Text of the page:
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Dockets, Court Documents, Transcripts, and Recordings

Using and Understanding Docket Numbers

Courts assign each case case a docket number to make it easier to track. Usually, it's not necessary to understand how docket numbers are assigned to use them to retrieve cases. However, understanding how docket numbers are constructed can be helpful for correcting mistyped docket numbers and determining where and when a case was filed.

Each court generally has its own system for assigning docket numbers, which may include some or all of the following:

  • The year the case was filed, in two or four digit format.
  • The court the case was filed in, represented by a letter or number.
  • The type of case (e.g. civil, criminal, bankruptcy).
  • A sequence number, randomly assigned to each case as it is filed. 

To learn how a specific court assigns docket numbers, check:

  • The court's website
  • Westlaw's source information for the court, which generally explains how the court assigns docket numbers. To view this information, navigate to the court's page in Westlaw's Dockets section and then click the i symbol beneath the court's name.

Common sources of confusion include:

  • Skipping or altering punctuation (2:14-ap-123456 vs. 214ap123456)
  • Skipping or adding leading zeros (7-4771 vs. 07-04771).
  • Skipping or altering parts of the docket number. In particular:
    • Letters indicating case type are often skipped (2:14-ap-123456 vs. 2:14-123456; C-07-04771 vs. 07-04771)
    • Letters at the end of the number are usually local notes such as, e.g. the judge's initials, and are commonly skipped (2:14-cv-123456-ABC-RZ vs. 2:14-cv-123456).

California Docket Numbers

California Supreme and Appeals Court docket numbers are assigned uniformly throughout the state, but each county has its own system for assigning docket numbers and the formats vary widely.

Check the individual county court website or Westlaw for details on how counties outside of LA assign their docket numbers.

By consulting the California Courts of Appeals case number prefixes, we can tell that the above docket is a second district Court of Appeals case with the sequence number 12345. California Courts of Appeals cases are given prefixes A through G, while California Supreme Court cases are given the prefix S.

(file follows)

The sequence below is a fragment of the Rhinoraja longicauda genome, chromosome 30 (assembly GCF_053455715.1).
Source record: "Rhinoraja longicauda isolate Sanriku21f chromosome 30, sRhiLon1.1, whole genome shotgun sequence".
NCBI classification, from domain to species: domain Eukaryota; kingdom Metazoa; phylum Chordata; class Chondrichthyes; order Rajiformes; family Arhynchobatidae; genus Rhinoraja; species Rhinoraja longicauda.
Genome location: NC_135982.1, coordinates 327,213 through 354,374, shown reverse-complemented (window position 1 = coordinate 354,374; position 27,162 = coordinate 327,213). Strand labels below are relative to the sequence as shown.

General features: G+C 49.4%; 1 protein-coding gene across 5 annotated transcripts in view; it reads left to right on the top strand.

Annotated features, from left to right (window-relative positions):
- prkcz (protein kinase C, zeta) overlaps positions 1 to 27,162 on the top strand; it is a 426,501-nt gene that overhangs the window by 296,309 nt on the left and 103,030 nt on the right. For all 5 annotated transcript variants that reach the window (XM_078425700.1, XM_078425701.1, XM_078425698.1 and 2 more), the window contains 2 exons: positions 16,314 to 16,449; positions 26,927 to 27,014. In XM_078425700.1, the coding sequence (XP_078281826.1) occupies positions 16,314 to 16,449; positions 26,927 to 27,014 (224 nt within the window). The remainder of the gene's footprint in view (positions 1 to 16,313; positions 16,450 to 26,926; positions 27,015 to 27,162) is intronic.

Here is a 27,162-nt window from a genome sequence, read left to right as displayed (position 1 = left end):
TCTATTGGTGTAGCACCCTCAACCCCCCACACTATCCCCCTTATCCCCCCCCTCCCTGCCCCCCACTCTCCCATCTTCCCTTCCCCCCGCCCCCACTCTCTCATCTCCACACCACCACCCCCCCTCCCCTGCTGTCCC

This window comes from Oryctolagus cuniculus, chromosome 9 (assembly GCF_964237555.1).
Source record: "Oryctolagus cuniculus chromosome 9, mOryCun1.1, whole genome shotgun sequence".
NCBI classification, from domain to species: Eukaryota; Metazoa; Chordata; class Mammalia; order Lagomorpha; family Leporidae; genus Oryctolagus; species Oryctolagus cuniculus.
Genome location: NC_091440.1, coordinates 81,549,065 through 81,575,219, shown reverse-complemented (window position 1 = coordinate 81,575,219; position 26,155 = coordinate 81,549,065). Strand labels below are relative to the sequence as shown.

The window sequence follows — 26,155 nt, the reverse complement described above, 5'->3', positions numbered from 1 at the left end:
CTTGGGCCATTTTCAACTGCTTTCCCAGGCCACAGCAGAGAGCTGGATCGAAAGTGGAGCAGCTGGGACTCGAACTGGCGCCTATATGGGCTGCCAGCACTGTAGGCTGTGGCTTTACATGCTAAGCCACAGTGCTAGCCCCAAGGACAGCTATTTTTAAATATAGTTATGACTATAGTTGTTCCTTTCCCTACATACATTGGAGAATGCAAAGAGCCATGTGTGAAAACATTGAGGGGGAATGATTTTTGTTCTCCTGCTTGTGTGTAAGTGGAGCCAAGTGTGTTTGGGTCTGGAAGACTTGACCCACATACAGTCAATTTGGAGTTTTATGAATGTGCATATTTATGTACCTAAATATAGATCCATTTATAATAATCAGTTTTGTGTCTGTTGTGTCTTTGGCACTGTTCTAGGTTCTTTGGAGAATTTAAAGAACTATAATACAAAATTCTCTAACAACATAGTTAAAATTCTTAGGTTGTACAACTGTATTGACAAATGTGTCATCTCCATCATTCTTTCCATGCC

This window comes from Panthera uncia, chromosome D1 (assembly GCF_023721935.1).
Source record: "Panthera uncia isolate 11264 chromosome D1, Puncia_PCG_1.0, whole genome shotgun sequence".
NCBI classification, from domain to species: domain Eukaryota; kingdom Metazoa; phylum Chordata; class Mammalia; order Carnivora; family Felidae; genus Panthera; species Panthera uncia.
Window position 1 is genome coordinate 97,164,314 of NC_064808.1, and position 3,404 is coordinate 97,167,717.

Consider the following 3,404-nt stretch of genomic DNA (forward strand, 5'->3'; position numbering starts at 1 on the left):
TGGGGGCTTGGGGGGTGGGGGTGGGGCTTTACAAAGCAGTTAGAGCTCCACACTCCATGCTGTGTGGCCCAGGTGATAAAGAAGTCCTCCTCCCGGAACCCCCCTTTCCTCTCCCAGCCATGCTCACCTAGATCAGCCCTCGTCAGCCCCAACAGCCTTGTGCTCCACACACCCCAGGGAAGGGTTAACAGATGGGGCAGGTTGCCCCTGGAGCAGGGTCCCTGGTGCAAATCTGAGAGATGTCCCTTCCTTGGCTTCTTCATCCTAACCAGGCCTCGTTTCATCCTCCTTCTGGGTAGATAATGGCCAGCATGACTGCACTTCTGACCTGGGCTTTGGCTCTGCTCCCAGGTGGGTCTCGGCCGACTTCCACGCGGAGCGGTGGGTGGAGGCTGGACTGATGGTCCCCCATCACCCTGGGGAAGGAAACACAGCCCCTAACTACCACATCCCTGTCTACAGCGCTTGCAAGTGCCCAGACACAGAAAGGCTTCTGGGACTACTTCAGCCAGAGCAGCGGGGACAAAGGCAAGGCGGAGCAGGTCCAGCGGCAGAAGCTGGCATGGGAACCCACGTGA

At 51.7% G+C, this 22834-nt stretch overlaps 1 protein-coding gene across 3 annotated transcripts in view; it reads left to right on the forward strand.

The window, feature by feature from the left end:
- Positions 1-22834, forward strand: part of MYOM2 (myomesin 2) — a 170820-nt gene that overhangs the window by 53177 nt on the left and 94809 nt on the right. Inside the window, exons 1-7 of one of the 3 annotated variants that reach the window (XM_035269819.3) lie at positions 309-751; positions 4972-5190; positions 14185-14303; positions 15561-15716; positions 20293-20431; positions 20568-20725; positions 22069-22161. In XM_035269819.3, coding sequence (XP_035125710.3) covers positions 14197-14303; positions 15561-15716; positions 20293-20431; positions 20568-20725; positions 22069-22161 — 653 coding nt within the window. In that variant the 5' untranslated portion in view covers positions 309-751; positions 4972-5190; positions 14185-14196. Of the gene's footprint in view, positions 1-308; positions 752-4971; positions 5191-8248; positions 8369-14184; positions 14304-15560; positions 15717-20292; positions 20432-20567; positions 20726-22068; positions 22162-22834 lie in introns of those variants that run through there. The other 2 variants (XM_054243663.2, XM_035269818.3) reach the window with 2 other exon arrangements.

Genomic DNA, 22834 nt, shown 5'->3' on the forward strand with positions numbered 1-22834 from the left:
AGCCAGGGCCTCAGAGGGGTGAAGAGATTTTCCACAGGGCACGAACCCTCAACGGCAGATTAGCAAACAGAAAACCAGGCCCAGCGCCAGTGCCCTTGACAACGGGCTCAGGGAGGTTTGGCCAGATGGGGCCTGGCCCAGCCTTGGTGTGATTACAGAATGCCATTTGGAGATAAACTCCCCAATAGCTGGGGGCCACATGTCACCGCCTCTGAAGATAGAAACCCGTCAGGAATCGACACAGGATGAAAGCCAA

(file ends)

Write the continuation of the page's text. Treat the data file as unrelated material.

By consulting the LA County Superior Court's case number prefix matrix, we can tell the above docket is in the central district (B) is a civil case (C) and has the sequence number 123456.

Federal Docket Numbers

Each circuit and district assigns docket numbers independently but uses the same basic format. As a result, the same docket number may be assigned to different cases in different courts. For example:

  • The docket number 14-1234 might refer to a 2014 appellate case filed in any of the circuits or the Supreme Court.
  • The docket number 2:14-cv-123456 may refer to a case filed in Los Angeles (court 2 in the Central District of California), Memphis (court 2 in the Western District of Tennessee), Phoenix (court 2 in the District of Arizona), or any other court assigned the number 2 within its district.

The docket number above tells us that this case was filed in 2014, with the sequence number 12345. It might be from the Supreme Court or from any Court of Appeals- based on the docket number alone there is no way to tell.

The docket number above tells us that the case is from a district court that has been assigned the number 2 within its district, was filed in 2014, and is an adversary proceeding in bankruptcy court, with the sequence number 123456. It might be from a court in any district- based on the docket number alone there is no way to tell. 

Common case types include:

  • cv for civil
  • cr for criminal
  • br for bankruptcy

When searching for a docket, skip any letters or numbers after the sequence number. These are not officially part of the docket number but simply local notes, typically the judge's initials and sometimes information about the type of case. For example:

  • VZ for Judge Vincent Zurzolo
  • ABC-RZ for Judge Audrey B. Collins and Magistrate Judge Ralph Zarefsky
  • UA-DUTY for unassigned judge and on duty magistrate
  • TOM13 for Judge Tamara O. Mitchell and Chapter 13 bankruptcy

For details on court numbers, case type abbreviations, and local notes, check the court's website, such as the California Central District's district court website (scroll down to Case Naming Conventions) and the bankruptcy court website.